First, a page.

Friday marked the sixth anniversary of my dad’s death. In many ways, I’ve defined the past six years by his absence. While he would have hated the term “daddy’s girl,” I was definitely that. I’m the youngest child (by a lot), and I spent a lot of time with Dad. We had similar interests; he is the one who taught me to love reading. He taught me to work hard and never to accept anything less than 100% from myself. And, he was the one I could talk to most freely about my mental illness. He didn’t understand every nuance of my depression, anxiety, or eating disorder, but he listened and oftentimes didn’t give advice. He just let me talk so that I put words to the pain and sometimes work things out on my own. When I was fighting the idea of having to take medication for my mental health, he was the first to use the metaphor: “If you had diabetes, you would take insulin every day and wouldn’t be ashamed of it, would you? This is the same thing, just for your brain.”
So, I loved my dad deeply. I know that I’ve built him up to a hero’s status in my mind, but that is who he is to me. He was not perfect and never claimed to be. I didn’t always agree with him, we had plenty of arguments, and my teenage self was embarrassed by him often; things that I think are all normal in a father-daughter relationship.
Anyway. I woke up this Friday morning early, thinking about how six years ago I was awakened by my phone ringing with my brother on the other end of the line to tell me that Dad had passed away. I hugged my husband and went upstairs in my parents’ house to tell Mom, in the dusky darkness of a February morning, that he was gone.
It wasn’t unexpected. Dad had his first stroke years before and had rallied, beaten prostrate cancer, and then experienced multiple transient ischaemic attacks (TIAs or mini-strokes). Within the last six months of his life, he’d fallen and could no longer live at home without 24-hour support. I desperately didn’t want to let him go, but I didn’t want to see him suffer anymore. None of us did. When I got home that Monday night before his death, I immediately went to his care facility and stayed up all night with him. I just wanted more time. I hadn’t lived in the same state as Mom and Dad for 10 years. We saw each other three to four times a year, depending on everyone’s schedule and when we could gather all the kids.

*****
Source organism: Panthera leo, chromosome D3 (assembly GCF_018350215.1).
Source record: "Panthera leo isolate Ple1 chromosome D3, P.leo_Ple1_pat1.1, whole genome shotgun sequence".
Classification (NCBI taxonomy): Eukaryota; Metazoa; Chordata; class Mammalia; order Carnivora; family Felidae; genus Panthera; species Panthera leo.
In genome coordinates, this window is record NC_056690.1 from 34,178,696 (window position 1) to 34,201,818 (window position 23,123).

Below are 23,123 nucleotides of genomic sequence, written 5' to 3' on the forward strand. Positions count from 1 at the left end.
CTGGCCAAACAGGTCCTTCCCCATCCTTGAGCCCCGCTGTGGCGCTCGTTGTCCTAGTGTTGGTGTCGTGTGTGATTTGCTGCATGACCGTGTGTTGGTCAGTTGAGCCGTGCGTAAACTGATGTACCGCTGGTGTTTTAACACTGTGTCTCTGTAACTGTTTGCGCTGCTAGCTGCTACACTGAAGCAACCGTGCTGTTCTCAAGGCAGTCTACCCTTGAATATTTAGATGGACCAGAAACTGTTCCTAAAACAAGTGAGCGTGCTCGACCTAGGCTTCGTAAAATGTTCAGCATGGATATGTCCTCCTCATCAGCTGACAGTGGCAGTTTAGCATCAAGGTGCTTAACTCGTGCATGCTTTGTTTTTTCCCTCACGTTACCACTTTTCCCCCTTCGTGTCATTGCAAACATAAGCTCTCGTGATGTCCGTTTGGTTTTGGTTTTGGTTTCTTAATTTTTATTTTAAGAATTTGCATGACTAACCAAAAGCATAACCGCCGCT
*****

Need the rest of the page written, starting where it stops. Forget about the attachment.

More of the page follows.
But, he wasn’t the same Dad I knew anymore, this husk of a man in a hospital bed. He would have been raging at us all in frustration because of how much he’d declined. He would have been furious with himself. Still, it was so hard.
How My Grief Has Changed
One of the trite statements people tell you after you lose someone is that grief gets easier the longer someone is gone. I appreciate their support and their desire to comfort, but I disagree. Grief doesn’t get easier. It changes. For me, my grief of losing Dad was a huge, raw wound I carried on my body for at least a year. Slowly, that wound started to scab over, but it was still there. But I don’t believe that it has dissipated or lessened. I think it’s morphed into a part of my being. It’s like that patch of skin on my elbow that I don’t think about every day, but I know it’s there, and when it itches, I’m keenly aware of that small part of myself. Sometimes all it takes is a simple brush of the hand against my skin to calm the itch, like when I share a memory of Dad and blink away tears. But other times, the itch is rampant, and I scratch it until it bleeds. The only thing that helps is balm and bandages, and the only thing that helps with my grief is wrapping myself in a blanket and lying there with my memories and my tears.
I’d planned on doing many things on Friday to honor Dad, to change the narrative of it being a day of itch-scratching and solitude. But, my body had different plans, with a painful migraine and interrupted sleep all night. Still, I did take a long walk to move my body — something Dad firmly believed in — and I hugged my loved ones. And, I know that it’s not just about memorializing February 17, 2017; I know it’s about living a life that he wanted for me: one that is physically and mentally healthy, full of love for my family, and with a strong work ethic to achieve goals.